Myths are good to think with. So the great social anthropologist Claude Lévi-Strauss taught us. History gets turned into myth all the time, and, in the case of English history, perhaps none more so than that of the Tudors; especially Anne Boleyn.
The A*CR has not yet made it onto the preview invite lists of major broadcasters, so I write this without the advantage of having seen the show – but I certainly plan on watching. What I do know is that it is being billed as a ‘psychological thriller’, that it revolves around Boleyn’s destruction, and that black actor Jodie Turner-Smith is playing the lead.
That all sounds good. Boleyn, despite her elevated aristocratic social status, suffered because she was a woman, and casting a black actor in the role should underline for a modern audience that this is a story about oppression. As such, it can stand in its own right – as a mythologising of a Tudor story designed to talk about contemporary issues.
Still, worth knowing a bit of the background. Let me start by quoting Turner-Smith herself on the role. She says that Boleyn was ‘a woman before her time’.
Anne was trying to push culture forward – she was interested in art and science and she felt like religion should be a much more personal and private experience for people, which was different to what the Catholic Church was doing at the time. Our telling of the story really focuses on Anne’s desires in that context as a modern woman, and how who she was, how she thought, and what she was trying to do was really quite feminist.jodie turner-smith
I think that is spot-on. Anne Boleyn was a highly educated and outspoken woman of advanced ideas. She was at the very centre of events at a critical turning-point in English history: the Protestant Reformation of 1529-1536 – in effect, the first phase of the English bourgeois revolution that would culminate in the English Civil War of the 1640s.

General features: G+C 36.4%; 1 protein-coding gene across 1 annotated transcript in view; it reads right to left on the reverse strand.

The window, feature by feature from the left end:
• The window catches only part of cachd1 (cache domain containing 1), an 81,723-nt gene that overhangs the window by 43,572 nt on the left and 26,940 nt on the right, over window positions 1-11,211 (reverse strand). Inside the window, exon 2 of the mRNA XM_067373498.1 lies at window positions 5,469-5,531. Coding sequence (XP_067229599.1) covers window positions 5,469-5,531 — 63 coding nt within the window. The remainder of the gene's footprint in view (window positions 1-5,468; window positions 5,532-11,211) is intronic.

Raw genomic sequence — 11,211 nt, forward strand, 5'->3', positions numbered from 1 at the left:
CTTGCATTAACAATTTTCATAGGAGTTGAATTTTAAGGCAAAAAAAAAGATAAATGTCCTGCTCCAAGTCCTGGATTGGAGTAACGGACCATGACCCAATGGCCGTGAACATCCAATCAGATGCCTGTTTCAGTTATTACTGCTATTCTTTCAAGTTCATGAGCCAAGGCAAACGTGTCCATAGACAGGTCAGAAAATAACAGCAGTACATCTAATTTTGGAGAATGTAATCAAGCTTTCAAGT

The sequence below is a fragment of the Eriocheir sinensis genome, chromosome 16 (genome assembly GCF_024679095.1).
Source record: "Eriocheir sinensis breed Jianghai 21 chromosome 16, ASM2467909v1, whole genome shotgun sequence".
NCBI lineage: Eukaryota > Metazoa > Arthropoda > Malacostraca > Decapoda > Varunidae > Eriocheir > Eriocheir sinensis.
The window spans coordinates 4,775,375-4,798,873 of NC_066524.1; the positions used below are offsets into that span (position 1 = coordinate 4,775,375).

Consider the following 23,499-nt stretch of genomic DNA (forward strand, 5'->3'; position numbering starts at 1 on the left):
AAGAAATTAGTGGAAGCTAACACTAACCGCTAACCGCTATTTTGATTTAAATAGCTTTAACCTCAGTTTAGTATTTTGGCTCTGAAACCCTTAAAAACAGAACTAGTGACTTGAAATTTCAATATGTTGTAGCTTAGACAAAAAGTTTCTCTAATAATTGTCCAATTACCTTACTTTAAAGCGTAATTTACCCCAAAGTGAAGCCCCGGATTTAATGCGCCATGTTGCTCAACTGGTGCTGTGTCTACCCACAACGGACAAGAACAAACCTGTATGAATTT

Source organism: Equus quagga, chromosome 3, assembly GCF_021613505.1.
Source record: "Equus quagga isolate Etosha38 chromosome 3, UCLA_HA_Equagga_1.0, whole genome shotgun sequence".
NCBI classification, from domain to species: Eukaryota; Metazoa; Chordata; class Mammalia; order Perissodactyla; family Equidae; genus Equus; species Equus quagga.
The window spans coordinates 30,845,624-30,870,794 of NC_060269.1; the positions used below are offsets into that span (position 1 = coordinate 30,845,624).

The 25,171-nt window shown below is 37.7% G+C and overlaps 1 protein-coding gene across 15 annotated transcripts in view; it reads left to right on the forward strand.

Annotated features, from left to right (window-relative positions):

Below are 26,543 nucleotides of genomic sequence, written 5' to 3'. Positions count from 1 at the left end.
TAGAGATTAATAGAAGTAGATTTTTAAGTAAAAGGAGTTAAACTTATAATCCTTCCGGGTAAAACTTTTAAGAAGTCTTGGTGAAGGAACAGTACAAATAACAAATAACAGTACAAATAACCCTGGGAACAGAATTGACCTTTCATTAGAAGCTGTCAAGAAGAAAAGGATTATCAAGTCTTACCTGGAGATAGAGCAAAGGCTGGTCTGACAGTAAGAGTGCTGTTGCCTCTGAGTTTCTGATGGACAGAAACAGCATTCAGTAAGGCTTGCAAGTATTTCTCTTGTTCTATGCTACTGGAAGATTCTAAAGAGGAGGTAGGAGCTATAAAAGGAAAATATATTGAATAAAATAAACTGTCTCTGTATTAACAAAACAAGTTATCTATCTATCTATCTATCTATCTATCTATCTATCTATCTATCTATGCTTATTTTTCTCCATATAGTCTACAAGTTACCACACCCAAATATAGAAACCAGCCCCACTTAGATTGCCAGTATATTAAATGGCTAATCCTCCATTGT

The English Reformation broke the power of the Catholic Church. It established the supremacy of the English monarchical state. It led to the nationalisation of all church property. It created a new aristocracy of Tudor courtiers. It elevated ‘the middling sort’ and drove forwards the development of a more commercially-oriented society and a more open, critical, questioning culture.
Already, in the 1520s, following Luther’s launch of the Reformation in Germany in 1517, opinion was divided between advocates of ‘the old’ and ‘the new’ in religious matters. In the 16th century, women and men discussed the world in a religious language. The adherents of the old were conservatives who believed in the medieval feudal order, in the rights of ancient property and inherited rank. The supporters of the new tended to be younger, of lower status, more business-oriented. The most stalwart for ‘reform’ were, pretty well everywhere, ‘the middling sort’ – in England, the yeomanry (rich peasant farmers) and the burghers (the townspeople).
Here’s how I described it in The Radical History of the World:
What made Luther’s message revolutionary was his rejection of priestly authority. Protestants – as they came to be called – were encouraged to read and interpret the Bible for themselves. According to Luther, salvation depended not on church attendance, obedience to the priest, or charitable donations, but on a personal relationship with God. That explains why a printing press could be found at the very centre of every religious storm. Medieval books were written in Latin, copied by hand in monasteries, and then stored in ecclesiastical libraries to be read only a cloistered few. Books contained ideas, and ideas could be subversive; they were not for general use.
Even the Bible – especially the Bible – could be subversive once it was out of the hands of monks and in the hands of the people. Fast forward to 1645 and you have an entire army – the New Model Army of the English Revolution – formed of men reading and debating scripture, deciding collectively the meaning of God’s word, and interpreting it to mean that they must tear down an ancien regime of monarch, bishop, and feudal prerogative.